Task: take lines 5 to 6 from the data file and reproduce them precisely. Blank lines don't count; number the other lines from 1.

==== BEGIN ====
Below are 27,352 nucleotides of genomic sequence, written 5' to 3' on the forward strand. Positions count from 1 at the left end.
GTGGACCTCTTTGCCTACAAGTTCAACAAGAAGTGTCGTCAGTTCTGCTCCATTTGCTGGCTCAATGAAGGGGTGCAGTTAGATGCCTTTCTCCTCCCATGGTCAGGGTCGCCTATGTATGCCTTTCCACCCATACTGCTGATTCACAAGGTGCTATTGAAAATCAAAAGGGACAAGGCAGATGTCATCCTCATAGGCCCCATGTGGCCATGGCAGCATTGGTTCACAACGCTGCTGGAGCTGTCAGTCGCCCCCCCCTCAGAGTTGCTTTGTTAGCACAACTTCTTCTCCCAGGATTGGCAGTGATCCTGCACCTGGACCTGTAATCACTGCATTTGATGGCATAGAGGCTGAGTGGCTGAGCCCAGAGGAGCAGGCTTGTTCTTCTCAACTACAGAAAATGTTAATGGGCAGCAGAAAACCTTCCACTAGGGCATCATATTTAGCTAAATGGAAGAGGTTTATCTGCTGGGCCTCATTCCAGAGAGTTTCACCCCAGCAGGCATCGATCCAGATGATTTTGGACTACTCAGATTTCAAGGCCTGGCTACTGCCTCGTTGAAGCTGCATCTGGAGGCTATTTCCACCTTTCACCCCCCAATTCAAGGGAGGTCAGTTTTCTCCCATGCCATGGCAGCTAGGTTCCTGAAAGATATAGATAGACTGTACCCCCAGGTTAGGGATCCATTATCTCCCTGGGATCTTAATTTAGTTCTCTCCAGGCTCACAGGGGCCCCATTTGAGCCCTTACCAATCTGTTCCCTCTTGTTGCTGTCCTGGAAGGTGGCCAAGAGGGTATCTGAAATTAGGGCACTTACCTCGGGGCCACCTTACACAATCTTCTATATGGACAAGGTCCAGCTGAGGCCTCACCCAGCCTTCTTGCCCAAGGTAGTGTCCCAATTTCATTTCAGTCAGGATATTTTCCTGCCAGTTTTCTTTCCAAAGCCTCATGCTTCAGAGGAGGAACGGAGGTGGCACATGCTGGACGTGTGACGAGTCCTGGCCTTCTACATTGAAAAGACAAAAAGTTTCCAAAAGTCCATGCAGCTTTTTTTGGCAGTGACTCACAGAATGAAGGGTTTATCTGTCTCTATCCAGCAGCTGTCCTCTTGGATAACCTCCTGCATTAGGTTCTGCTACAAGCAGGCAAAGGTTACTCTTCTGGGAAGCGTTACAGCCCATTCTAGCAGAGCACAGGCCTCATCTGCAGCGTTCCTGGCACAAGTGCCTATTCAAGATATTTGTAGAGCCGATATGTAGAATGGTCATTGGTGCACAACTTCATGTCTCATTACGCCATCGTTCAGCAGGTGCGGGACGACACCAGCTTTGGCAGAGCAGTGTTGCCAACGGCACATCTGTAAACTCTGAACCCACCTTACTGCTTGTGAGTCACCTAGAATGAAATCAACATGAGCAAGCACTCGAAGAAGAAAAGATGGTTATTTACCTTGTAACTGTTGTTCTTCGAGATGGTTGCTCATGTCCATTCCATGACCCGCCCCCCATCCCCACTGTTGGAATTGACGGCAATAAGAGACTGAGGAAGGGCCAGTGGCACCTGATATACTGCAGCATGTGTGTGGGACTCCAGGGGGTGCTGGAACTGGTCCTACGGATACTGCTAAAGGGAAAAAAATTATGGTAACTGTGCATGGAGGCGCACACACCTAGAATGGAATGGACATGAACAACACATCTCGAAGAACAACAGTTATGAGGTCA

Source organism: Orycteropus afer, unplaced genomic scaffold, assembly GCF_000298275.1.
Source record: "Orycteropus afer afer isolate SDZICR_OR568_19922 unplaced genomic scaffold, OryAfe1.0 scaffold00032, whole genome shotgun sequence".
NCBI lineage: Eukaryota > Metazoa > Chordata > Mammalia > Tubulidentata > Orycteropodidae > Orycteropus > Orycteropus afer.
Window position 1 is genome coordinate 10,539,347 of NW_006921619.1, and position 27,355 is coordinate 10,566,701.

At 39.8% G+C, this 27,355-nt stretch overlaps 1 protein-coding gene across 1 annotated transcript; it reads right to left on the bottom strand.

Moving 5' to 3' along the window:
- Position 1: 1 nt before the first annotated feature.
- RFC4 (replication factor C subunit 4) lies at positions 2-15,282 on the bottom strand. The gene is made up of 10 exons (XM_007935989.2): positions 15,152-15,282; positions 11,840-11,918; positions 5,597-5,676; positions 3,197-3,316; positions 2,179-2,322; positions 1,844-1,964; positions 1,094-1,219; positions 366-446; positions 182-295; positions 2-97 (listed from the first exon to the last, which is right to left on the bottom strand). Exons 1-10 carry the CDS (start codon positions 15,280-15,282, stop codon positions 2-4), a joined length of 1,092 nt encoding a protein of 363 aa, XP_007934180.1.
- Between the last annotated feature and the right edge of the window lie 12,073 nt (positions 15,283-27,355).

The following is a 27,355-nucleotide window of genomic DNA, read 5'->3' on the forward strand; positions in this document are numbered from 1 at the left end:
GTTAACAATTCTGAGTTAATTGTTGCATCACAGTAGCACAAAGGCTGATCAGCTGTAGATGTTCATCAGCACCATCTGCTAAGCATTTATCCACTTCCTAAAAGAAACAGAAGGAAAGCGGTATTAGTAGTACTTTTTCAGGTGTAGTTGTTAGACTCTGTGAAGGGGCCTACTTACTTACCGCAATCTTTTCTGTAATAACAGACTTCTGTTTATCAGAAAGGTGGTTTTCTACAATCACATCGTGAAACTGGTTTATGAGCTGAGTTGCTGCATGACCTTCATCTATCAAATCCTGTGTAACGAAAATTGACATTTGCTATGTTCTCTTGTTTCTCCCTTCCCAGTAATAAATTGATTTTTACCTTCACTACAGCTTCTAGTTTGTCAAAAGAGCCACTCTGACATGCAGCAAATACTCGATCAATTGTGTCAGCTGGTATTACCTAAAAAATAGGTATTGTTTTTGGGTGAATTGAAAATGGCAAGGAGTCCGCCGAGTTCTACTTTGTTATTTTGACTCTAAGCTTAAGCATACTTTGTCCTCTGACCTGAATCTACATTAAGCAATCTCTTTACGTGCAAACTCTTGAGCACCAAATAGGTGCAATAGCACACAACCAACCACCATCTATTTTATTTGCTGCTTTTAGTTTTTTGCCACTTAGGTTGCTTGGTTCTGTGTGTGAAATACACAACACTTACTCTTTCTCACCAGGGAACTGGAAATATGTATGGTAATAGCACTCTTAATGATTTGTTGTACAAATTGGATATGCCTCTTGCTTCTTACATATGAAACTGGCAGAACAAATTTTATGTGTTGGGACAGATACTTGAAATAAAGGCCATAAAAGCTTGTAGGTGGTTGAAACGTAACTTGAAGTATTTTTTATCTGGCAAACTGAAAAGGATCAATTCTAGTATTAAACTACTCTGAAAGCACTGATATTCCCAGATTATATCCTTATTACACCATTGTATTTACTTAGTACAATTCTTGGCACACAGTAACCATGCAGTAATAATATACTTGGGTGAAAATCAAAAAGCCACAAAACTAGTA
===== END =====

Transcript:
NCBI lineage: Eukaryota > Metazoa > Chordata > Mammalia > Tubulidentata > Orycteropodidae > Orycteropus > Orycteropus afer.
Window position 1 is genome coordinate 10,539,347 of NW_006921619.1, and position 27,355 is coordinate 10,566,701.